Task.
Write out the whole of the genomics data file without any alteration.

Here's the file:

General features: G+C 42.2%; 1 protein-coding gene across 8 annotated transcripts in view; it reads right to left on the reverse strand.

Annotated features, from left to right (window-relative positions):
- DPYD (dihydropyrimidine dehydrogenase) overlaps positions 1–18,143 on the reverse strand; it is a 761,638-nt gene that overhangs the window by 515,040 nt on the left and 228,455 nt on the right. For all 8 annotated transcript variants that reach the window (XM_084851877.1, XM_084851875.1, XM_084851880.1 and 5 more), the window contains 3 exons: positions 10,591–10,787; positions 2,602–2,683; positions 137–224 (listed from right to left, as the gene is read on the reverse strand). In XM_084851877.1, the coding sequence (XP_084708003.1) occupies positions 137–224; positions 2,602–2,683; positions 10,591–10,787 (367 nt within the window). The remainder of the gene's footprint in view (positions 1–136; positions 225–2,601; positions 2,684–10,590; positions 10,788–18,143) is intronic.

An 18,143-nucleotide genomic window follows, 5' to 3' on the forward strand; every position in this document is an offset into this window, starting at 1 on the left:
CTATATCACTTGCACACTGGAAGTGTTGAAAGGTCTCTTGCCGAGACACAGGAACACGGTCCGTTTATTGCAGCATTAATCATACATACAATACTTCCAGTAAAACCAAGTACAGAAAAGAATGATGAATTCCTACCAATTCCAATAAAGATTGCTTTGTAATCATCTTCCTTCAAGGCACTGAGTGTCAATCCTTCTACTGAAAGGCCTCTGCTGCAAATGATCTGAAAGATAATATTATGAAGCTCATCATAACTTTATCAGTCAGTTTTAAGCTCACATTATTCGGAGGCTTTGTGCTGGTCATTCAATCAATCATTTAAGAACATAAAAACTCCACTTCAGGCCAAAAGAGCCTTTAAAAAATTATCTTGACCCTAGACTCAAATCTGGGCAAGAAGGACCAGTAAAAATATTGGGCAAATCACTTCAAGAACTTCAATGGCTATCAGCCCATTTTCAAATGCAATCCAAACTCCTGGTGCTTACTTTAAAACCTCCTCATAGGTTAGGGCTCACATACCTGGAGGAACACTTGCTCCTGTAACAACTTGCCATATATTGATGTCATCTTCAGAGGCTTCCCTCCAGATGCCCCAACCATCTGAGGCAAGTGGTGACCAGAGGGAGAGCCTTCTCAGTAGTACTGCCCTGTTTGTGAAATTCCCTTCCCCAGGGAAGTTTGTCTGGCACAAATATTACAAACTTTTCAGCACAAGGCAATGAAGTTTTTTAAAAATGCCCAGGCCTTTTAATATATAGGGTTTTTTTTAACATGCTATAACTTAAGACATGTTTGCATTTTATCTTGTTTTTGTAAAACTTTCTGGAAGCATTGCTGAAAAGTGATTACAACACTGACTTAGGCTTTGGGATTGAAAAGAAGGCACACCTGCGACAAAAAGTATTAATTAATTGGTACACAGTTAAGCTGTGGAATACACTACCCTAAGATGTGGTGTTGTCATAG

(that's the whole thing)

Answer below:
General features: G+C 42.2%; 1 protein-coding gene across 8 annotated transcripts in view; it reads right to left on the reverse strand.

Annotated features, from left to right (window-relative positions):
- DPYD (dihydropyrimidine dehydrogenase) overlaps positions 1–18,143 on the reverse strand; it is a 761,638-nt gene that overhangs the window by 515,040 nt on the left and 228,455 nt on the right. For all 8 annotated transcript variants that reach the window (XM_084851877.1, XM_084851875.1, XM_084851880.1 and 5 more), the window contains 3 exons: positions 10,591–10,787; positions 2,602–2,683; positions 137–224 (listed from right to left, as the gene is read on the reverse strand). In XM_084851877.1, the coding sequence (XP_084708003.1) occupies positions 137–224; positions 2,602–2,683; positions 10,591–10,787 (367 nt within the window). The remainder of the gene's footprint in view (positions 1–136; positions 225–2,601; positions 2,684–10,590; positions 10,788–18,143) is intronic.

An 18,143-nucleotide genomic window follows, 5' to 3' on the forward strand; every position in this document is an offset into this window, starting at 1 on the left:
CTATATCACTTGCACACTGGAAGTGTTGAAAGGTCTCTTGCCGAGACACAGGAACACGGTCCGTTTATTGCAGCATTAATCATACATACAATACTTCCAGTAAAACCAAGTACAGAAAAGAATGATGAATTCCTACCAATTCCAATAAAGATTGCTTTGTAATCATCTTCCTTCAAGGCACTGAGTGTCAATCCTTCTACTGAAAGGCCTCTGCTGCAAATGATCTGAAAGATAATATTATGAAGCTCATCATAACTTTATCAGTCAGTTTTAAGCTCACATTATTCGGAGGCTTTGTGCTGGTCATTCAATCAATCATTTAAGAACATAAAAACTCCACTTCAGGCCAAAAGAGCCTTTAAAAAATTATCTTGACCCTAGACTCAAATCTGGGCAAGAAGGACCAGTAAAAATATTGGGCAAATCACTTCAAGAACTTCAATGGCTATCAGCCCATTTTCAAATGCAATCCAAACTCCTGGTGCTTACTTTAAAACCTCCTCATAGGTTAGGGCTCACATACCTGGAGGAACACTTGCTCCTGTAACAACTTGCCATATATTGATGTCATCTTCAGAGGCTTCCCTCCAGATGCCCCAACCATCTGAGGCAAGTGGTGACCAGAGGGAGAGCCTTCTCAGTAGTACTGCCCTGTTTGTGAAATTCCCTTCCCCAGGGAAGTTTGTCTGGCACAAATATTACAAACTTTTCAGCACAAGGCAATGAAGTTTTTTAAAAATGCCCAGGCCTTTTAATATATAGGGTTTTTTTTAACATGCTATAACTTAAGACATGTTTGCATTTTATCTTGTTTTTGTAAAACTTTCTGGAAGCATTGCTGAAAAGTGATTACAACACTGACTTAGGCTTTGGGATTGAAAAGAAGGCACACCTGCGACAAAAAGTATTAATTAATTGGTACACAGTTAAGCTGTGGAATACACTACCCTAAGATGTGGTGTTGTCATAG